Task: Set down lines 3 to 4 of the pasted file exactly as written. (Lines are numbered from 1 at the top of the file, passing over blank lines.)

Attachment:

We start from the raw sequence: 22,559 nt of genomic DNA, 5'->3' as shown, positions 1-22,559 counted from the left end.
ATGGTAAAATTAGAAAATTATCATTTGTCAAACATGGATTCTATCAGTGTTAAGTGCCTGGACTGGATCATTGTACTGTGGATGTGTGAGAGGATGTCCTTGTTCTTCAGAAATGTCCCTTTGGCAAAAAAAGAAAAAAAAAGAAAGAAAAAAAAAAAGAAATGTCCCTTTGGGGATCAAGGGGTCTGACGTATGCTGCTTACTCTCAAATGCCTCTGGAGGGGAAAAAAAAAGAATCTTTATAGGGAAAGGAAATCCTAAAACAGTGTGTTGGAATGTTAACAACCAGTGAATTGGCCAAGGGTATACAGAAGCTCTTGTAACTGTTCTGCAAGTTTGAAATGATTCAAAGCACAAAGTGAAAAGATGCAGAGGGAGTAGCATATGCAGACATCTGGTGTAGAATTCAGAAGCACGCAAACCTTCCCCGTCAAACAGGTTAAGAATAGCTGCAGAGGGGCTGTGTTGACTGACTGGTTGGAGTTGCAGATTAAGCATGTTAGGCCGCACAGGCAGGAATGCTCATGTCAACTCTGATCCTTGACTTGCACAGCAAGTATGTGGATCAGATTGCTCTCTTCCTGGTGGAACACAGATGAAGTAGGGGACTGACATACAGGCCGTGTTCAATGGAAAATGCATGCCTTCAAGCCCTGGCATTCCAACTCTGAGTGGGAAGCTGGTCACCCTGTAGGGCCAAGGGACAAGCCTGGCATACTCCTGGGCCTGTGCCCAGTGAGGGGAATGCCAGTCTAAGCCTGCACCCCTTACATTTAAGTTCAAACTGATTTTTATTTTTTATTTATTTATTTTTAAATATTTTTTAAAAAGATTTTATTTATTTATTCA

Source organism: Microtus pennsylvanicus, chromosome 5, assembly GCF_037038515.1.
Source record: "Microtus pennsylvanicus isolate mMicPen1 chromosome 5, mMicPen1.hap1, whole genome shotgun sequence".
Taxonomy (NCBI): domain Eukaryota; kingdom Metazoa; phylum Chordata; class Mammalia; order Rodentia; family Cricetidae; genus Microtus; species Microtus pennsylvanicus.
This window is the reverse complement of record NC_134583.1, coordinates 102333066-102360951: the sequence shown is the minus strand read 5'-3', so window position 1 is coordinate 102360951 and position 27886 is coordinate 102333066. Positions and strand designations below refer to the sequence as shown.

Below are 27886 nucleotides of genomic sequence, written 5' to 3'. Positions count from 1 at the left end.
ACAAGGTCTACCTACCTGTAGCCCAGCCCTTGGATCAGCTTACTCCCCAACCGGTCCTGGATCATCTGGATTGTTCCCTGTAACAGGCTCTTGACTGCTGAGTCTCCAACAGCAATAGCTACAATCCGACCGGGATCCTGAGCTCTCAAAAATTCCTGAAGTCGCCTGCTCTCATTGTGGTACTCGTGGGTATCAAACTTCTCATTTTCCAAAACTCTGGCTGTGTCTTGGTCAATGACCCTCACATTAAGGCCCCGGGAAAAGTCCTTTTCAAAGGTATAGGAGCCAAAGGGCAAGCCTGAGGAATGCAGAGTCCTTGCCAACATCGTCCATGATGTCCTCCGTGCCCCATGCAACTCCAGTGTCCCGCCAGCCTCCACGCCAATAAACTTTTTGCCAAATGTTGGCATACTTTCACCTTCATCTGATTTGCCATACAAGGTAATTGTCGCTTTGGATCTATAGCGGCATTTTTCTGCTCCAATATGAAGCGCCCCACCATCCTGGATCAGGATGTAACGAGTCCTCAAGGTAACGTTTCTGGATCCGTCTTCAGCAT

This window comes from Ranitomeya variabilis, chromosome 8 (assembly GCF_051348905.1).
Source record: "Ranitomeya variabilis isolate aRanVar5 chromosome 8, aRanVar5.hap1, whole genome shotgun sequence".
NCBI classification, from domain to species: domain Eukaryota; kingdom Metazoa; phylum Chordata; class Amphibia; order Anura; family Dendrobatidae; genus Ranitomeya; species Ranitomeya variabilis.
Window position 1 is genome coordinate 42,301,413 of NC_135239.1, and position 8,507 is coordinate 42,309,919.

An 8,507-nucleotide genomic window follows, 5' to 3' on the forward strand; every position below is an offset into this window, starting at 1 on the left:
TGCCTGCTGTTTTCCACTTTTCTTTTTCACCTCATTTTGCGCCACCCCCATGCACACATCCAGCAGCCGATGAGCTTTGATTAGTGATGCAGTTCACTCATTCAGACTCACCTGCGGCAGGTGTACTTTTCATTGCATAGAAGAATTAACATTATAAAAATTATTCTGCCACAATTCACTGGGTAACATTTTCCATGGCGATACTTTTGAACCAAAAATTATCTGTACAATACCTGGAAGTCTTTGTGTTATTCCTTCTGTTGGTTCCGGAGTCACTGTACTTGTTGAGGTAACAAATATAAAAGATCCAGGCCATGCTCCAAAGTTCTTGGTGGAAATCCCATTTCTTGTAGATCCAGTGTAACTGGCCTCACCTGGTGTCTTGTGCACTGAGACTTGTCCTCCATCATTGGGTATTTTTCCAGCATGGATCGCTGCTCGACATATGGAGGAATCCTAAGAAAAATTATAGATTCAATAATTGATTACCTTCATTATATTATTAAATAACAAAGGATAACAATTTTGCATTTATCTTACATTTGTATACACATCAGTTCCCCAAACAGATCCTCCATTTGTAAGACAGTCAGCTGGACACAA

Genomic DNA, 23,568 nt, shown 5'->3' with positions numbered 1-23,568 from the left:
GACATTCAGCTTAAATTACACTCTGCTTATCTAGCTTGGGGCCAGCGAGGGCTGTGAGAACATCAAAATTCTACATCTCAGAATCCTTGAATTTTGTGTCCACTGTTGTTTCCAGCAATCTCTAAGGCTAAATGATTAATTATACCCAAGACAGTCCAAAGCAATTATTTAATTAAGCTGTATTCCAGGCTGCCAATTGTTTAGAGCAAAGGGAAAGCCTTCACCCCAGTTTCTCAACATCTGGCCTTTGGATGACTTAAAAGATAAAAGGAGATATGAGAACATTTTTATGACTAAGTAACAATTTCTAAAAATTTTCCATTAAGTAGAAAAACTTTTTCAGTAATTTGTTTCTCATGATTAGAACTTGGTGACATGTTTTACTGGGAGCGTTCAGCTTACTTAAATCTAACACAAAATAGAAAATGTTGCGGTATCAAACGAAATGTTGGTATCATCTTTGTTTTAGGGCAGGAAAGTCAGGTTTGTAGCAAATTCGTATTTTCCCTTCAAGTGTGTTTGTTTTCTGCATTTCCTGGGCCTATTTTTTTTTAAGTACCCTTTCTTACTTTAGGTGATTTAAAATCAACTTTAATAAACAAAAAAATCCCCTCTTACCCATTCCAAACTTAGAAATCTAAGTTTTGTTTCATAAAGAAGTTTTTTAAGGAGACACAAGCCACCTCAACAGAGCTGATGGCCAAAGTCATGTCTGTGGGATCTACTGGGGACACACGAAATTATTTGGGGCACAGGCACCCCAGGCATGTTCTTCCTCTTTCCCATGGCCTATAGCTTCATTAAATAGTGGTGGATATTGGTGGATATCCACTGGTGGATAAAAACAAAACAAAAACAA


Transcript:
Source organism: Microtus pennsylvanicus, chromosome 5, assembly GCF_037038515.1.
Source record: "Microtus pennsylvanicus isolate mMicPen1 chromosome 5, mMicPen1.hap1, whole genome shotgun sequence".